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Asteroid Impacts on Earth: Sweat the Small Stuff

The parameters screen of the "Impact: Earth!" website allows users to input the diameter and density of the projectile, the impact angle and velocity, and whether the projectile will hit water or rock. (Information Technology at Purdue image/Michele Rund)

In dealing with asteroids that could cause damage to people and property, Earth has a blind spot.

According to space rock expert, Jay Melosh, a distinguished professor of earth, atmospheric and planetary sciences and physics at Purdue University in West Lafayette, Indiana:

“We need to invest in telescopes that can find asteroids on Earth’s sunward side, our current blind spot, and in programs to find and track the smaller asteroids, which are less devastating but far more likely to strike us.”

Melosh points to lessons learned from the Chelyabinsk meteor, which detonated over that Russian city in February of this year. Strikes to Earth along the lines of that event are of the greatest concern for the time being, he said.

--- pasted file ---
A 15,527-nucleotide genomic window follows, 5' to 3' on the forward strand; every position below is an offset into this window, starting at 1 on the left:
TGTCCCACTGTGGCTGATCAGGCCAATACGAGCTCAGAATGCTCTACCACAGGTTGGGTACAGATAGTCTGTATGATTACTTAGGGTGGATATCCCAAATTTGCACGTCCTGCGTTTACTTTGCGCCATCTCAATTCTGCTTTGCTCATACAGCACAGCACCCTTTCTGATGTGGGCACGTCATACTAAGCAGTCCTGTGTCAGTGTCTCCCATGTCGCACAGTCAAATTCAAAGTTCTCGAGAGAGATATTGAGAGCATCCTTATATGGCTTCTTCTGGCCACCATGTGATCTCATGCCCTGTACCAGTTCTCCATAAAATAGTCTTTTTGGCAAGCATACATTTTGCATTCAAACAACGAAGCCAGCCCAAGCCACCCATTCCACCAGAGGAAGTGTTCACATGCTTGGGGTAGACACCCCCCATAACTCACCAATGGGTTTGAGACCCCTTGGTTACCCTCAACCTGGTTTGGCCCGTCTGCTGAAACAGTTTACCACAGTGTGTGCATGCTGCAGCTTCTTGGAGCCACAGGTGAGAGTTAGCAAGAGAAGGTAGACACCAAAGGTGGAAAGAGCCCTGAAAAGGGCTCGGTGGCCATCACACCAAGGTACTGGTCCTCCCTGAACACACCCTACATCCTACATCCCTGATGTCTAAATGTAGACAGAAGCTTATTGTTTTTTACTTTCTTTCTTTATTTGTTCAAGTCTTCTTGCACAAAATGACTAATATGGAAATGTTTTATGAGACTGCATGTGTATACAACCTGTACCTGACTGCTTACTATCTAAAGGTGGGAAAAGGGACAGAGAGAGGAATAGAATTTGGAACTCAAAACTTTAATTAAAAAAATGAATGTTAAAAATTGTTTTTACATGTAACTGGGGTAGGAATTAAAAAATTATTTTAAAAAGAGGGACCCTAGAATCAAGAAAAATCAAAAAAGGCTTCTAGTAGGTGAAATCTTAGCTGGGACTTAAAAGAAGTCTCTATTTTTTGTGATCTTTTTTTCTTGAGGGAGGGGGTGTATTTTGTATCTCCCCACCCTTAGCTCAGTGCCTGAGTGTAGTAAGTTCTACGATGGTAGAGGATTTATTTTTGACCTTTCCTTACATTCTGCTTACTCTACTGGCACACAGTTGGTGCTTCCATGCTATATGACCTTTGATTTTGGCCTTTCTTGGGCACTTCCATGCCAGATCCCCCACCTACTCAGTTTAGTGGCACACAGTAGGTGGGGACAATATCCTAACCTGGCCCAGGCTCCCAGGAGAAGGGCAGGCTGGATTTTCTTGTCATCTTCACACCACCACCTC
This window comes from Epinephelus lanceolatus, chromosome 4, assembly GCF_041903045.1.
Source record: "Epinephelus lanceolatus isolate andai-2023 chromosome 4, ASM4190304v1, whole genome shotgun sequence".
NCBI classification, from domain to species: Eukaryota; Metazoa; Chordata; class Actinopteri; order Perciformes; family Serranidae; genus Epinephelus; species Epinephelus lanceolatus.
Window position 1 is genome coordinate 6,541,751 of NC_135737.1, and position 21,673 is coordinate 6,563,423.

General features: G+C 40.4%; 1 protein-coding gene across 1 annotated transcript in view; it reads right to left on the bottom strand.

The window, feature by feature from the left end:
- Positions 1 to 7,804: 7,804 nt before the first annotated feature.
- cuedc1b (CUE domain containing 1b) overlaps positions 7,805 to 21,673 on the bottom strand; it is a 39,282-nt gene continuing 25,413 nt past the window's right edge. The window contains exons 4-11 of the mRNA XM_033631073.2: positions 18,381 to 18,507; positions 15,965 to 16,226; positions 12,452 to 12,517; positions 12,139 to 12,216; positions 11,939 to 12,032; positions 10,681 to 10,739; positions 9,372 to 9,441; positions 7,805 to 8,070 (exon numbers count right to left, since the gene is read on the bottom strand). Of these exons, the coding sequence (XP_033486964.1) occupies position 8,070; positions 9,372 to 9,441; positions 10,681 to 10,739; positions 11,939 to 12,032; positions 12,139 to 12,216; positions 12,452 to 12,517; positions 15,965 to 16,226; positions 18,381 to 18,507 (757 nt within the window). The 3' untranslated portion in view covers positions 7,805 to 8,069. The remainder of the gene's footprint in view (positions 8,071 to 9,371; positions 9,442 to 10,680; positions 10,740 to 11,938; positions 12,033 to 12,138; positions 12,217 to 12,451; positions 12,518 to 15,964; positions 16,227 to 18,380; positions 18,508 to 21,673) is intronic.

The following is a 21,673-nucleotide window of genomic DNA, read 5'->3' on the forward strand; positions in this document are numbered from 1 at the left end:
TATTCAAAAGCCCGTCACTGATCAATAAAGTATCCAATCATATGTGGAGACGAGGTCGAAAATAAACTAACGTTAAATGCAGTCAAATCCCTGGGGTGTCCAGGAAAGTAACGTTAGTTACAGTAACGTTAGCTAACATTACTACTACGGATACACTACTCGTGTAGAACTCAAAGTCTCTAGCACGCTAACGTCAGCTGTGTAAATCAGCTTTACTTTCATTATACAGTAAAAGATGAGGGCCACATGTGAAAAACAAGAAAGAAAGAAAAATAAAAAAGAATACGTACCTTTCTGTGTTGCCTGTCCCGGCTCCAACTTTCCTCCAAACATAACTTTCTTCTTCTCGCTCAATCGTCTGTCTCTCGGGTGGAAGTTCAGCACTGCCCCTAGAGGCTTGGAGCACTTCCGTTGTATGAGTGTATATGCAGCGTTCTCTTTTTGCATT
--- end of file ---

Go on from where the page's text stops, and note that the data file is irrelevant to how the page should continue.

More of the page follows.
Limits to the search

“At this point we’ve found more than 90 percent of the large, civilization-ending asteroids that cross the Earth’s orbit and none are threatening us, which lets us breathe a little easier for the next 1,000 years or so…but there are limits to this search,” Melosh pointed out in a Purdue University press statement.

If we could have spotted the Chelyabinsk asteroid and had tools in place to quickly judge the impact circumstances, an evacuation of the area would have prevented numerous injuries, Melosh said. “Much like we do for hurricanes, the best option is often to get people out of harm’s way and prepare for the impact.”

Calculating concern

For his part, Melosh is now working to refine an asteroid impacts effects calculator he developed.

That calculator, “Impact: Earth!” gauges the damage an asteroid strike would cause if it struck our planet.

In a retroactive test, the calculator accurately estimated most aspects of the Russian Chelyabinsk impact, including strike zone, atmospheric blast wave and ground shaking.

Still, the calculator was slightly off in estimates of how far the air blast would reach and shatter windows within the city, Melosh added.

The scientist is working to better understand and calculate this air blast effect in a city environment and to improve the precision of other calculations.

Check out the “Impact: Earth!” calculator at:

http://www.purdue.edu/impactearth

Also, go to this short video about the calculator at:

http://www.youtube.com/watch?v=n1Uy5ye0ats

By Leonard David

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